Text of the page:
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Modules in Ruby

The one that cannot be instantiated like the Class!


To better understand this topic, I would recommend that you have a solid knowledge of Classes in Ruby.


Module is a collection of constants, methods, classes, and variables in a container.

Topics covered in this article

It's similar to a Class but the key difference is that modules cannot be instantiated like the Classes.

# module begins
module Test
# end of scope

A module is initiated by module keyword followed by ‘module_name’, Testwith an initial letter as an uppercase, because they’re constants. And finally ending its scope by end keyword.

Nested modules

Yes! Modules can be nested too, just as nested classes or nested methods.

We can directly access the inner module Inner, by calling its parent module Outer followed by a double colon operator :: followed by name of the inner module. (Line #9)

We can also reopen the module just like we can reopen Rubys’ built-in classes or our own defined classes, and directly access the inner module, as shown in line #12. This style benefits the programmer to reduce the number of indentations from 2 lines to 1.

Constants in a Module

We access constants of a module by giving module_name, Test, followed by double colon operator, ::, followed by constant_name, Module_constant.

The Module_constant is a constant object which is available to be accessed by the methods, classes, and modules defined inside the module Test. However, the constant is not accessible outside the scope of the module Test.

Methods in a Module

Defining & accessing both instance and module methods is similar to how we do for the Classes.

Since we cannot instantiate a Module as a Class, accessing instance methods will be later discussed in this article in section Mixin.

Class in a Module

Just as we can access constants from the Module, we can access classes outside the Module's scope.

Why use a Module instead of a Class?

For these 2 reasons :

  1. Namespace
  2. Mixin

Let’s discuss it:


Namespace is a way of bundling logically related objects together. It allows classes or modules with conflicting names to co-exist while avoiding collisions.

An example of this is the Rails module.

Here Application class is defined within the scope of a Rails Module.

As the Application class is a pretty common class name that we could encounter in another gem, so to avoid clashing of similar names, the Application class is encapsulated in the Rails module.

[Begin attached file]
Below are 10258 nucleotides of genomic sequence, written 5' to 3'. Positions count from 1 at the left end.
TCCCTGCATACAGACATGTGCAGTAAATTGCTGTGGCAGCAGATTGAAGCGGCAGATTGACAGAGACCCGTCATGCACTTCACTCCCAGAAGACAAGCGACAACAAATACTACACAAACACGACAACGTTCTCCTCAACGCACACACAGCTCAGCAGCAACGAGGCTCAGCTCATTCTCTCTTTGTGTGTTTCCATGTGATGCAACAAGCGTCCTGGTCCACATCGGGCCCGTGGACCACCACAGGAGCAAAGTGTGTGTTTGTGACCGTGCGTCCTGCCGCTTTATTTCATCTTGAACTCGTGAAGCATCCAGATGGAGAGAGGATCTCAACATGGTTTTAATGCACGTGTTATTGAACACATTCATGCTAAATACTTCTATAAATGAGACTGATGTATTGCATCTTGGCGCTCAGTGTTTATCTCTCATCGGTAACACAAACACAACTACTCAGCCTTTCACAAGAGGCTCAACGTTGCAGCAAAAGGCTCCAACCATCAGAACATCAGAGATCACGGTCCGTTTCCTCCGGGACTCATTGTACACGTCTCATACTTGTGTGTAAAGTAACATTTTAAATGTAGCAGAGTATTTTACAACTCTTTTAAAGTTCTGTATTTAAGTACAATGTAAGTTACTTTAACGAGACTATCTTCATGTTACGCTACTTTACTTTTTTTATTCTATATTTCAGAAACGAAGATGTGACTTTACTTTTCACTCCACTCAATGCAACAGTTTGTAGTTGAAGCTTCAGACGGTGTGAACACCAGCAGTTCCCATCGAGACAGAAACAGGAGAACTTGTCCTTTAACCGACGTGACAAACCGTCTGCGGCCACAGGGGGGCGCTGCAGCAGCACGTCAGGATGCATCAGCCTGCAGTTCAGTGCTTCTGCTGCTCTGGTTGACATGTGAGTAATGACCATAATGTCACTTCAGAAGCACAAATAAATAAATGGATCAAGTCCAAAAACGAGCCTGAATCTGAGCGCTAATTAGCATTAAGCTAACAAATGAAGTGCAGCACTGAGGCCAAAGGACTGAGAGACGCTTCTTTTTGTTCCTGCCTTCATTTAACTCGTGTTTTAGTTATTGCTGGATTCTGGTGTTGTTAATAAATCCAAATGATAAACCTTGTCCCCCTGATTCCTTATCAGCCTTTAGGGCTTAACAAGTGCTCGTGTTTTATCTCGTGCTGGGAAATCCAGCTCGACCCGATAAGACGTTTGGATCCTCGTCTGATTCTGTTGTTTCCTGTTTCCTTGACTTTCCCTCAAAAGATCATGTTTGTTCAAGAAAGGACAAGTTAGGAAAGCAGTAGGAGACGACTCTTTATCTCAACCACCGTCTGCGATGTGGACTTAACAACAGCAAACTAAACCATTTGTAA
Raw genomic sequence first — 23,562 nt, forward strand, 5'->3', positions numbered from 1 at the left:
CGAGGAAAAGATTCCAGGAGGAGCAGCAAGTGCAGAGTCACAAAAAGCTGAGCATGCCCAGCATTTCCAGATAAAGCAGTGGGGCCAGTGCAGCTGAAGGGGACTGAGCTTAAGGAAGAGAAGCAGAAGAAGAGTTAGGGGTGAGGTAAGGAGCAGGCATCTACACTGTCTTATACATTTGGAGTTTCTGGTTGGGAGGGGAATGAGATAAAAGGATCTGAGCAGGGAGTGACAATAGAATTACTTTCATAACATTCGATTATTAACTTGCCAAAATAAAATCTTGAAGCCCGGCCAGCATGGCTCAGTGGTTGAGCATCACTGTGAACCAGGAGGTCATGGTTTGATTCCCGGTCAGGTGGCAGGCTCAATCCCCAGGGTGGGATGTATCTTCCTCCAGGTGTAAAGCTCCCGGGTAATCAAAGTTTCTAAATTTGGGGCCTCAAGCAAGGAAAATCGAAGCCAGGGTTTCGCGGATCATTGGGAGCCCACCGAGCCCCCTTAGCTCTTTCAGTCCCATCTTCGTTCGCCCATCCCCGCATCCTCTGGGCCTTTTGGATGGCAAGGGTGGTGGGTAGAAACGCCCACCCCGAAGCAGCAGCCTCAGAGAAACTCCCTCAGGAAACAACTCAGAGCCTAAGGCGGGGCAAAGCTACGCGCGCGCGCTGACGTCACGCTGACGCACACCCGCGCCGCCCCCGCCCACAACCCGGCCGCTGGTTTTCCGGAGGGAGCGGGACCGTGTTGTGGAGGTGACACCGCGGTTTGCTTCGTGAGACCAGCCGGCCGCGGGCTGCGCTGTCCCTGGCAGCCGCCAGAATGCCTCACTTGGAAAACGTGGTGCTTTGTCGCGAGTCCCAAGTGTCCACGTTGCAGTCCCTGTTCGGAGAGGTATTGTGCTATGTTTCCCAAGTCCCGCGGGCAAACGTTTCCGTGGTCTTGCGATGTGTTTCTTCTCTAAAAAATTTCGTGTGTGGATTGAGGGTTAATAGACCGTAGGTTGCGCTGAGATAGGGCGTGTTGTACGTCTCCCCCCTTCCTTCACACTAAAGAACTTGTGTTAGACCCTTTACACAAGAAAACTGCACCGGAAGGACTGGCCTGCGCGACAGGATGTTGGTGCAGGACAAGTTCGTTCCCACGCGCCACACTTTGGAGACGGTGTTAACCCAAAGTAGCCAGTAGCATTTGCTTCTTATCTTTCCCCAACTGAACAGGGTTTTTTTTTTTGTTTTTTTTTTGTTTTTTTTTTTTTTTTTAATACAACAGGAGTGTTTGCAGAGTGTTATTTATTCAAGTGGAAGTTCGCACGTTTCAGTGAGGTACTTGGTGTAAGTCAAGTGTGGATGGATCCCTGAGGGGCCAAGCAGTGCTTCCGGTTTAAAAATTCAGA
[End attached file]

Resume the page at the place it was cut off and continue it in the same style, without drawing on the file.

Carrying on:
This means that class Rails::Application will never clash with an Application class or Other_gem::Application class defined anywhere else.


Mixin is a facility in which a module can be called in another module or class by using include, prepend and extend keywords.


Here, we create a class Klass outside the scope of the module Mod, and we make Mod modules’ instance methods available as an instance to the class Klass.

When we call .ancestors method to the Class Klass, it gives a list of classes and modules that Class Klass descends from.

Before we call include, the class Klass directly descends from Object, but after include call, the class Klass now directly descends from Module Mod.

The include keyword adds methods of the declared module to the class it's declared in as instance methods.

Or in other words:

The include keyword makes the module a parent of the class it's declared in an ancestor chain.

Therefore, when we call an instance method to the class Klass, they find an instance method in their parent Module Mod and gives output.

The module methods, however, are only available to module Mod itself.

Now what if we include 2 different modules with the same ‘method_name’ in a single class?

The 2nd module imported directly descends from 1st module.

So when we call method_1 it will first look if it’s available in class Klass, then it will go 1 step up the hierarchy to module Mod_2 to find the method, it finds it there and gives output.

If we remove the method_1 from Mod_1 this wouldn’t give any different output because it never goes there to find the method, however, if we remove method_1 from Mod_2 then it will find method_1 in Mod_1 and give its output.


The prepend keyword makes the module a child of the class it's declared in an ancestor chain.


The class where prepend keyword is declared is a parent of the declared module.

Therefore, when I give a method that is both available in module and class, it will first look in the module as its first member in the ancestor chain.


The extend keyword adds instance methods of the declared module to the class it's declared in as class methods.


The extend keyword makes instance methods of the module an instance method to the singleton class of the class where extend is declared in.

In other words,

The extend keyword brings instance methods of a Module, Mod, as a singleton method of class Klass.

# => [:method_1]

The ancestor chain of the class Klass isn’t affected, but of the singleton class...

p Klass.singleton_class.ancestors[#<Class:Klass>, Mod, #<Class:Object>, #<Class:BasicObject>, Class, Module, Object, Kernel, BasicObject]

The module Mod is a parent of a singleton class Class:Klass. So when we call Klass.method_1, we are accessing method_1 from singleton class, Class:Klass.

Access module from different file

I have explained this in detail in this article.

Any suggestions or edits in this article are always welcome! Thank you!

My previous article: A Class in Ruby
My next article: An Enumerable Module in Ruby




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Juzer Shakir

Juzer Shakir

Rails | Ruby | Javascript | SQL |

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